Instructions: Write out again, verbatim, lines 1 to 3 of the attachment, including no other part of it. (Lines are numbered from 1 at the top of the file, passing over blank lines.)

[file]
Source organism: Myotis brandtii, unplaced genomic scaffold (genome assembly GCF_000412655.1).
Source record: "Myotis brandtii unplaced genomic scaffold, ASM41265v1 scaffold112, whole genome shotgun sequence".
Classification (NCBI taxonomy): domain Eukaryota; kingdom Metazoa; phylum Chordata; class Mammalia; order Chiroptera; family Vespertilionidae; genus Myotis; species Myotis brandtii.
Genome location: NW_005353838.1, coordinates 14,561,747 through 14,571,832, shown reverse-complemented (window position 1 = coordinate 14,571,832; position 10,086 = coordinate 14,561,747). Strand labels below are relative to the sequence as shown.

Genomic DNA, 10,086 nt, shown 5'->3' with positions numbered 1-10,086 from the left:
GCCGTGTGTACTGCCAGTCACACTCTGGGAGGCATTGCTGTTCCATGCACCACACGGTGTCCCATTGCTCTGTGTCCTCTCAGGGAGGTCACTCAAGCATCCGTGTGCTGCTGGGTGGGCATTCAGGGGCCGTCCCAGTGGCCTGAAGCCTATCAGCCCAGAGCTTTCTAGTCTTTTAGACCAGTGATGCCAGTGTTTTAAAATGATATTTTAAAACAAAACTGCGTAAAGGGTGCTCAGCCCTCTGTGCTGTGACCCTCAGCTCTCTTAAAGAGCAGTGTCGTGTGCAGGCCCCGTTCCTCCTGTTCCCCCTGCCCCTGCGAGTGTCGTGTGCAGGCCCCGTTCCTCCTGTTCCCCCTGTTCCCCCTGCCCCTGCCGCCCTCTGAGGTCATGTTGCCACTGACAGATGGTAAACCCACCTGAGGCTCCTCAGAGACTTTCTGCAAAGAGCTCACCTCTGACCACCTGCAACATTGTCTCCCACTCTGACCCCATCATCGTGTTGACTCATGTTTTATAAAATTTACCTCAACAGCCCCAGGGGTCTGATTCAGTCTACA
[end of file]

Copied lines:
Source organism: Myotis brandtii, unplaced genomic scaffold (genome assembly GCF_000412655.1).
Source record: "Myotis brandtii unplaced genomic scaffold, ASM41265v1 scaffold112, whole genome shotgun sequence".
Classification (NCBI taxonomy): domain Eukaryota; kingdom Metazoa; phylum Chordata; class Mammalia; order Chiroptera; family Vespertilionidae; genus Myotis; species Myotis brandtii.